However, the most significant political mobilisation took place in April 1974, when a student agitation by the Chatra Sangharsh Samiti (Student Agitation Organisation) led by the Gandhian Socialist Jayaprakash Narayan and his call for “total revolution” to sweep away corruption, gained mass popularity. A significant ramification of the JP movement had been the nationwide strike organised by the railway employees union.

The Raj Narain verdict had been the final nail in the coffin of the Indira Gandhi government which had been in power since 1966, almost 10 years. Mrs Gandhi had defeated Raj Narain in the 1971 Parliamentary elections from the constituency of Rae Bareily. He had filed cases accusing the Prime Minister of election fraud and malpractice along with the use of state machinery for election purposes in the Allahabad High Court. On June 12, 1975, Mr Justice Jagmohan Lal Sinha found Mrs Gandhi guilty of the said charges. The Supreme Court upheld the verdict and ordered a steady withdrawal of all privileges that Mrs Gandhi had received as a member of the Indian Parliament whilst depriving her of the right to vote in the lower house. The following day Narain had organised a rally in Delhi where he had reportedly proclaimed that the instruments of the state machinery, particularly the police, must reject the orders of a government which were immoral, corrupt and unethical. Widely interpreted as an instigation to spark a rebellion, it led to Mrs Gandhi declaring the Emergency.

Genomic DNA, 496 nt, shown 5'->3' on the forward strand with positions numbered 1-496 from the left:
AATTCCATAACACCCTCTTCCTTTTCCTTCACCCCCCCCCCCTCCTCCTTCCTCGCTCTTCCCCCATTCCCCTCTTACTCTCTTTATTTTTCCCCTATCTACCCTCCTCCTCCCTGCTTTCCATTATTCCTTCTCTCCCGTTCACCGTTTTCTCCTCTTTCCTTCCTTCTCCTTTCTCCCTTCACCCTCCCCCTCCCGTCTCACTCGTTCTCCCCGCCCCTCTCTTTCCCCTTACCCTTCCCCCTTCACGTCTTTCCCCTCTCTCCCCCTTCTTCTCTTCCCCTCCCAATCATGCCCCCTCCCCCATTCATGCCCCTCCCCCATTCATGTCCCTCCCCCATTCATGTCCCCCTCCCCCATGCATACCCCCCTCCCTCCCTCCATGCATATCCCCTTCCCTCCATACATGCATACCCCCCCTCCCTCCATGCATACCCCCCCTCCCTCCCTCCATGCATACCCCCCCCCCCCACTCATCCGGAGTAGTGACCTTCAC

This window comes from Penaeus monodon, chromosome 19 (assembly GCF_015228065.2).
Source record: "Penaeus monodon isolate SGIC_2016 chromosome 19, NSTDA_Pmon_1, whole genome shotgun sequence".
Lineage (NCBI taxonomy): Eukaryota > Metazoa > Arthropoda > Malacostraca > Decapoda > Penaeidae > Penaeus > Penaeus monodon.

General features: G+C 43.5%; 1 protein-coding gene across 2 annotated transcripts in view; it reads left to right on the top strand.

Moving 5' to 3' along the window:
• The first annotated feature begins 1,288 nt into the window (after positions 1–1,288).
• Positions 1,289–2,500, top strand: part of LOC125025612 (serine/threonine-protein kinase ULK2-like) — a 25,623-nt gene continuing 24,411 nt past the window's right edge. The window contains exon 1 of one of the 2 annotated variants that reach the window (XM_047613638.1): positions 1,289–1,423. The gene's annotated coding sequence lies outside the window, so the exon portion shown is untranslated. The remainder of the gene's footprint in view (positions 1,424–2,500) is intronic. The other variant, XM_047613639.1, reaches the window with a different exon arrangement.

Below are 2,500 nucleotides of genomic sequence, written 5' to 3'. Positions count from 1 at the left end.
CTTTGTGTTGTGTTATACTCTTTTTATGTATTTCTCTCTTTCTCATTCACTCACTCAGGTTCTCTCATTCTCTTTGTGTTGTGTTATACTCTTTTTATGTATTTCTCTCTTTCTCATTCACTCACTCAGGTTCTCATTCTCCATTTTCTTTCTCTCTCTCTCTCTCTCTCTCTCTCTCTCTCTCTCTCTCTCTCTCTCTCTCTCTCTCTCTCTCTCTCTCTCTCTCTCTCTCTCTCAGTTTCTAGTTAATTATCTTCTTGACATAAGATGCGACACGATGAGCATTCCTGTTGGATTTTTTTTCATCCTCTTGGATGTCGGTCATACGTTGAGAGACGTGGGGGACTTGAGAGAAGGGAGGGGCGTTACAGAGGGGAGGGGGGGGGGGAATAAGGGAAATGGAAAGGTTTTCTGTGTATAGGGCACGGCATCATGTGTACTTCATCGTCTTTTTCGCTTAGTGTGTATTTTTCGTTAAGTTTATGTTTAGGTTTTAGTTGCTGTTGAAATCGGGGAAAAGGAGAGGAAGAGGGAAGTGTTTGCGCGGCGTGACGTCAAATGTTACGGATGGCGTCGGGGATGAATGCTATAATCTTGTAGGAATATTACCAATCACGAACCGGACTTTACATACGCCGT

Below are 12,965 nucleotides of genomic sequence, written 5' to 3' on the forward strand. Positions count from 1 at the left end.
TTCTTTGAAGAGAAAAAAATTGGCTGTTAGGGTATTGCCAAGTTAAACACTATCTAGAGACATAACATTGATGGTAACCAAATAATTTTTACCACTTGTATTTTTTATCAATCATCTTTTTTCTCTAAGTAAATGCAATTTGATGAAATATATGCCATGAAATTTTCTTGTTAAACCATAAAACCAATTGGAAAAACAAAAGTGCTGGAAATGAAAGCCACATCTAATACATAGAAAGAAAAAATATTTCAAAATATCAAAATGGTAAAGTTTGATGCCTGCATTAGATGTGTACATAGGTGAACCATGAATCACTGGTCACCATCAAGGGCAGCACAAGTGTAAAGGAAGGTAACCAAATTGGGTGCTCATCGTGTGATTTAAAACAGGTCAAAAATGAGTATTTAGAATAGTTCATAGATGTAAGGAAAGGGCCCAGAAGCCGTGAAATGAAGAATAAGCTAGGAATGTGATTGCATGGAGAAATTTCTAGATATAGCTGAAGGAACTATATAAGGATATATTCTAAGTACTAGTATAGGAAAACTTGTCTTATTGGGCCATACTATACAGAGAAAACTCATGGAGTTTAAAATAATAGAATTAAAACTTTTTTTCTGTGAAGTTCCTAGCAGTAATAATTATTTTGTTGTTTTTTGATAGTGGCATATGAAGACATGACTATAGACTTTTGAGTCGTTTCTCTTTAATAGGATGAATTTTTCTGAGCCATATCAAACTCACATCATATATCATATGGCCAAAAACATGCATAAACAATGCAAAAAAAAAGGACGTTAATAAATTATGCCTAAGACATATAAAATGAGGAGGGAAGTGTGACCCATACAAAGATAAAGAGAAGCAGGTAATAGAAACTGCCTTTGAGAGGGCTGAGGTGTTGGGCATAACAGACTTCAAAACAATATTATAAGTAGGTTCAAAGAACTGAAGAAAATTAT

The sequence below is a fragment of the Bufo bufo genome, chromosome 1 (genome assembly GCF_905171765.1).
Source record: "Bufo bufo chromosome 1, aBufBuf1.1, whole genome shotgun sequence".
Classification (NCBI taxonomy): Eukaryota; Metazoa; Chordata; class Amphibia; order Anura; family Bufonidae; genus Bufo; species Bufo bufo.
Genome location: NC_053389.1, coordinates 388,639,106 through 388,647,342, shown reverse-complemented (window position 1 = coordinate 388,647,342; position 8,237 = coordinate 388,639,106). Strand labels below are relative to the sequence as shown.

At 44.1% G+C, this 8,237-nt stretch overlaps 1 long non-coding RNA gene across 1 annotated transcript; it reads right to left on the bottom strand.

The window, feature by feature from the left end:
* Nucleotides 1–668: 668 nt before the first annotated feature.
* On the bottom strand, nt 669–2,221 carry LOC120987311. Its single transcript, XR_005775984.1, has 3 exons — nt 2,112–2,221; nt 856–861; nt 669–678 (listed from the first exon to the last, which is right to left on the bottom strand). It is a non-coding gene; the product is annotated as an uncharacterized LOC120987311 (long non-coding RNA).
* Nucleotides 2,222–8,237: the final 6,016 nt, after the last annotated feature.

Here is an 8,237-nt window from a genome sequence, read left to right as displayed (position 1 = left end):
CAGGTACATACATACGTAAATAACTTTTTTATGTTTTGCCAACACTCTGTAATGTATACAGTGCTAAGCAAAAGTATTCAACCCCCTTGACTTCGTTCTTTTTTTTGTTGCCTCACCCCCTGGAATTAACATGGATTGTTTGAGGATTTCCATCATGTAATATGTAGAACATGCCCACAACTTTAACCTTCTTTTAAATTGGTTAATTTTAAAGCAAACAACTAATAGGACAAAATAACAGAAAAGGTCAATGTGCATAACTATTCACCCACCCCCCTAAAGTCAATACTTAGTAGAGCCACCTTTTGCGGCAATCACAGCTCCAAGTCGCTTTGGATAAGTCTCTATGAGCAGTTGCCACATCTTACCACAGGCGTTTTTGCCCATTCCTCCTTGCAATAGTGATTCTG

The Emergency was marked by an absolute suspension of the Fundamental Rights mentioned in Part III of the Indian Constitution. Mrs Gandhi had devised a ‘25-point economic programme’ which aimed at, inter alia, poverty eradication, restructuring of the public services, boosting agricultural and industrial production. Mrs Gandhi’s heir apparent and a leader of the Indian National Congress, Sanjay Gandhi, had contributed to it with his own programme of literacy, family planning, planting of trees, literacy promotion, etc.